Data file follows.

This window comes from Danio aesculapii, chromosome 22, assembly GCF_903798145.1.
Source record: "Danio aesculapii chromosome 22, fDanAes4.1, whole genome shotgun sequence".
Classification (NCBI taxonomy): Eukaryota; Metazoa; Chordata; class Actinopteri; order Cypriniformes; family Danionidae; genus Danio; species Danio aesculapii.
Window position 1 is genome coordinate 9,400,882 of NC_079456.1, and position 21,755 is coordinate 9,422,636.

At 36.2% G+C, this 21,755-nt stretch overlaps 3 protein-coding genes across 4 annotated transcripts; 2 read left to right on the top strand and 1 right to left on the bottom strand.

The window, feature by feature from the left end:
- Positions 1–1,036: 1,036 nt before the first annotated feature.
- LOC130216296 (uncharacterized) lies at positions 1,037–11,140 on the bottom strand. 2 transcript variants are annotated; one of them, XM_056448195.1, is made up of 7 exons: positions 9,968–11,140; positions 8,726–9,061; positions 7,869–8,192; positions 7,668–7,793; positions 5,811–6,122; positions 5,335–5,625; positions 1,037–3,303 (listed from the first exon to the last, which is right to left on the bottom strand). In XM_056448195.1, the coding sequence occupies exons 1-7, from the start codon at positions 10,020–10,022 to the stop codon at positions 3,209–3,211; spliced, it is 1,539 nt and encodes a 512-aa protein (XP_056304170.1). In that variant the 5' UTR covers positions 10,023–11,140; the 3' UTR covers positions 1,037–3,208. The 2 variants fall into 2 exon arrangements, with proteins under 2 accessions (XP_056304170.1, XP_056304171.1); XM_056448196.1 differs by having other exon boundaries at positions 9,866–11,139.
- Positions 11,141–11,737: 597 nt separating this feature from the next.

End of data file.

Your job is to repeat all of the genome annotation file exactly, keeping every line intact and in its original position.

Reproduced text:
This window comes from Danio aesculapii, chromosome 22, assembly GCF_903798145.1.
Source record: "Danio aesculapii chromosome 22, fDanAes4.1, whole genome shotgun sequence".
Classification (NCBI taxonomy): Eukaryota; Metazoa; Chordata; class Actinopteri; order Cypriniformes; family Danionidae; genus Danio; species Danio aesculapii.
Window position 1 is genome coordinate 9,400,882 of NC_079456.1, and position 21,755 is coordinate 9,422,636.

At 36.2% G+C, this 21,755-nt stretch overlaps 3 protein-coding genes across 4 annotated transcripts; 2 read left to right on the top strand and 1 right to left on the bottom strand.

The window, feature by feature from the left end:
- Positions 1–1,036: 1,036 nt before the first annotated feature.
- LOC130216296 (uncharacterized) lies at positions 1,037–11,140 on the bottom strand. 2 transcript variants are annotated; one of them, XM_056448195.1, is made up of 7 exons: positions 9,968–11,140; positions 8,726–9,061; positions 7,869–8,192; positions 7,668–7,793; positions 5,811–6,122; positions 5,335–5,625; positions 1,037–3,303 (listed from the first exon to the last, which is right to left on the bottom strand). In XM_056448195.1, the coding sequence occupies exons 1-7, from the start codon at positions 10,020–10,022 to the stop codon at positions 3,209–3,211; spliced, it is 1,539 nt and encodes a 512-aa protein (XP_056304170.1). In that variant the 5' UTR covers positions 10,023–11,140; the 3' UTR covers positions 1,037–3,208. The 2 variants fall into 2 exon arrangements, with proteins under 2 accessions (XP_056304170.1, XP_056304171.1); XM_056448196.1 differs by having other exon boundaries at positions 9,866–11,139.
- Positions 11,141–11,737: 597 nt separating this feature from the next.